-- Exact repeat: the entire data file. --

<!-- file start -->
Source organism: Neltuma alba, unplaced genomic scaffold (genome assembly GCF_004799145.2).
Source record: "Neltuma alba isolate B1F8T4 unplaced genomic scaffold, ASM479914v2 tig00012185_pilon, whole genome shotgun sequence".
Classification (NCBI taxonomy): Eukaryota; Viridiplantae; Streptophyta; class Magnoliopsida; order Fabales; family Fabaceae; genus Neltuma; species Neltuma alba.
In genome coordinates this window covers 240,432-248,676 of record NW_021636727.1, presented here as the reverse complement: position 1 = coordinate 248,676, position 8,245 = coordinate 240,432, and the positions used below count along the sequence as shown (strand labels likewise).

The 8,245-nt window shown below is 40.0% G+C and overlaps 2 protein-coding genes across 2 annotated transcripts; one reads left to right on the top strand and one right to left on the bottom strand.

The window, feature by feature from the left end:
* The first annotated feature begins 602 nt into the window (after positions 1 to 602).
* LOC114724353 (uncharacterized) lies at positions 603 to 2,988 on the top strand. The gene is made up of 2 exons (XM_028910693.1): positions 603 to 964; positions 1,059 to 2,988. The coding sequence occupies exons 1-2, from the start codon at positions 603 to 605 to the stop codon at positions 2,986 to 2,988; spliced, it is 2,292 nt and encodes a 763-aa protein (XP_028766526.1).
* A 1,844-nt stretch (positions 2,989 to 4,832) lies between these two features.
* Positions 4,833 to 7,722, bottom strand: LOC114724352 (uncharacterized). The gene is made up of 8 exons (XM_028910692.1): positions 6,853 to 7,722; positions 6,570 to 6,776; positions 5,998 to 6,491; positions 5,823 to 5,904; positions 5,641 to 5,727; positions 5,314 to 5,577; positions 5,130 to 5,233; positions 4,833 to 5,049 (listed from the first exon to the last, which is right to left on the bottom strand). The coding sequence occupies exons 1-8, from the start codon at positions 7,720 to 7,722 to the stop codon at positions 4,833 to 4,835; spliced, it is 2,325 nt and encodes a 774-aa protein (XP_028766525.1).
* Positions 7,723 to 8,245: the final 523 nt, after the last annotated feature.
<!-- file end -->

Source organism: Neltuma alba, unplaced genomic scaffold (genome assembly GCF_004799145.2).
Source record: "Neltuma alba isolate B1F8T4 unplaced genomic scaffold, ASM479914v2 tig00012185_pilon, whole genome shotgun sequence".
Classification (NCBI taxonomy): Eukaryota; Viridiplantae; Streptophyta; class Magnoliopsida; order Fabales; family Fabaceae; genus Neltuma; species Neltuma alba.
In genome coordinates this window covers 240,432-248,676 of record NW_021636727.1, presented here as the reverse complement: position 1 = coordinate 248,676, position 8,245 = coordinate 240,432, and the positions used below count along the sequence as shown (strand labels likewise).

The 8,245-nt window shown below is 40.0% G+C and overlaps 2 protein-coding genes across 2 annotated transcripts; one reads left to right on the top strand and one right to left on the bottom strand.

The window, feature by feature from the left end:
* The first annotated feature begins 602 nt into the window (after positions 1 to 602).
* LOC114724353 (uncharacterized) lies at positions 603 to 2,988 on the top strand. The gene is made up of 2 exons (XM_028910693.1): positions 603 to 964; positions 1,059 to 2,988. The coding sequence occupies exons 1-2, from the start codon at positions 603 to 605 to the stop codon at positions 2,986 to 2,988; spliced, it is 2,292 nt and encodes a 763-aa protein (XP_028766526.1).
* A 1,844-nt stretch (positions 2,989 to 4,832) lies between these two features.
* Positions 4,833 to 7,722, bottom strand: LOC114724352 (uncharacterized). The gene is made up of 8 exons (XM_028910692.1): positions 6,853 to 7,722; positions 6,570 to 6,776; positions 5,998 to 6,491; positions 5,823 to 5,904; positions 5,641 to 5,727; positions 5,314 to 5,577; positions 5,130 to 5,233; positions 4,833 to 5,049 (listed from the first exon to the last, which is right to left on the bottom strand). The coding sequence occupies exons 1-8, from the start codon at positions 7,720 to 7,722 to the stop codon at positions 4,833 to 4,835; spliced, it is 2,325 nt and encodes a 774-aa protein (XP_028766525.1).
* Positions 7,723 to 8,245: the final 523 nt, after the last annotated feature.